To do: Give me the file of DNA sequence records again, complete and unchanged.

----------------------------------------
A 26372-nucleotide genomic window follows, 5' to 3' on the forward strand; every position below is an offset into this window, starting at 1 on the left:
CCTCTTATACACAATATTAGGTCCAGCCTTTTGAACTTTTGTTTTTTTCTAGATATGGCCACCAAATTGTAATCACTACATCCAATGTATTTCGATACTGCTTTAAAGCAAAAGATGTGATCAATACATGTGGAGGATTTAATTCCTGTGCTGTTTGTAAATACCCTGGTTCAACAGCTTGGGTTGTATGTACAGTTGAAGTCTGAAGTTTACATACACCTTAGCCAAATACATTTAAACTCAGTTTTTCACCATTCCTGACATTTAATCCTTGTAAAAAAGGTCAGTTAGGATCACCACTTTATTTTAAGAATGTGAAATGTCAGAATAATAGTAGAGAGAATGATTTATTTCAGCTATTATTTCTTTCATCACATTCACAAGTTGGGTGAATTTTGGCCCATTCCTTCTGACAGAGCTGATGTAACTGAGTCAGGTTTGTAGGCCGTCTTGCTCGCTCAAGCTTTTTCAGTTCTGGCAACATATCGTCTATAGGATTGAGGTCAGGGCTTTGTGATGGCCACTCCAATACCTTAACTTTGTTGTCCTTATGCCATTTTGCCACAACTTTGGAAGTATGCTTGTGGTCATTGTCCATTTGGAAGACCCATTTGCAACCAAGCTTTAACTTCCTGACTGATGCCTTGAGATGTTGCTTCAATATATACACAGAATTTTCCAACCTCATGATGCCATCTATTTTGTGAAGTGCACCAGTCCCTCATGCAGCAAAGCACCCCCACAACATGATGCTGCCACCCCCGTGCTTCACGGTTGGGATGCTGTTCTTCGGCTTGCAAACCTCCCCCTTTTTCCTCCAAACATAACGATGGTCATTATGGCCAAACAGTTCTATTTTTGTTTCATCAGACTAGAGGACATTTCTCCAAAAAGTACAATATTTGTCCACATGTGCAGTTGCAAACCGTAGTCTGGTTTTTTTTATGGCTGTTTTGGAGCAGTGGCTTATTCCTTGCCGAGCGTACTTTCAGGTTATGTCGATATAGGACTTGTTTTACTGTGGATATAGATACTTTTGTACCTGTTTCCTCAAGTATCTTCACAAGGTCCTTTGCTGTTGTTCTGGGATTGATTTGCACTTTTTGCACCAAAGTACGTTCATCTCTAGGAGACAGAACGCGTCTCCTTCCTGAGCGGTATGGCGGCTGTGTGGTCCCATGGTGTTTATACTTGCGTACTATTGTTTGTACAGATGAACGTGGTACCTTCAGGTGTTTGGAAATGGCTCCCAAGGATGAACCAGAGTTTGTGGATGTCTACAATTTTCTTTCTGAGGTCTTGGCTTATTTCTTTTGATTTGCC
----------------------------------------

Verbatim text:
A 26372-nucleotide genomic window follows, 5' to 3' on the forward strand; every position below is an offset into this window, starting at 1 on the left:
CCTCTTATACACAATATTAGGTCCAGCCTTTTGAACTTTTGTTTTTTTCTAGATATGGCCACCAAATTGTAATCACTACATCCAATGTATTTCGATACTGCTTTAAAGCAAAAGATGTGATCAATACATGTGGAGGATTTAATTCCTGTGCTGTTTGTAAATACCCTGGTTCAACAGCTTGGGTTGTATGTACAGTTGAAGTCTGAAGTTTACATACACCTTAGCCAAATACATTTAAACTCAGTTTTTCACCATTCCTGACATTTAATCCTTGTAAAAAAGGTCAGTTAGGATCACCACTTTATTTTAAGAATGTGAAATGTCAGAATAATAGTAGAGAGAATGATTTATTTCAGCTATTATTTCTTTCATCACATTCACAAGTTGGGTGAATTTTGGCCCATTCCTTCTGACAGAGCTGATGTAACTGAGTCAGGTTTGTAGGCCGTCTTGCTCGCTCAAGCTTTTTCAGTTCTGGCAACATATCGTCTATAGGATTGAGGTCAGGGCTTTGTGATGGCCACTCCAATACCTTAACTTTGTTGTCCTTATGCCATTTTGCCACAACTTTGGAAGTATGCTTGTGGTCATTGTCCATTTGGAAGACCCATTTGCAACCAAGCTTTAACTTCCTGACTGATGCCTTGAGATGTTGCTTCAATATATACACAGAATTTTCCAACCTCATGATGCCATCTATTTTGTGAAGTGCACCAGTCCCTCATGCAGCAAAGCACCCCCACAACATGATGCTGCCACCCCCGTGCTTCACGGTTGGGATGCTGTTCTTCGGCTTGCAAACCTCCCCCTTTTTCCTCCAAACATAACGATGGTCATTATGGCCAAACAGTTCTATTTTTGTTTCATCAGACTAGAGGACATTTCTCCAAAAAGTACAATATTTGTCCACATGTGCAGTTGCAAACCGTAGTCTGGTTTTTTTTATGGCTGTTTTGGAGCAGTGGCTTATTCCTTGCCGAGCGTACTTTCAGGTTATGTCGATATAGGACTTGTTTTACTGTGGATATAGATACTTTTGTACCTGTTTCCTCAAGTATCTTCACAAGGTCCTTTGCTGTTGTTCTGGGATTGATTTGCACTTTTTGCACCAAAGTACGTTCATCTCTAGGAGACAGAACGCGTCTCCTTCCTGAGCGGTATGGCGGCTGTGTGGTCCCATGGTGTTTATACTTGCGTACTATTGTTTGTACAGATGAACGTGGTACCTTCAGGTGTTTGGAAATGGCTCCCAAGGATGAACCAGAGTTTGTGGATGTCTACAATTTTCTTTCTGAGGTCTTGGCTTATTTCTTTTGATTTGCC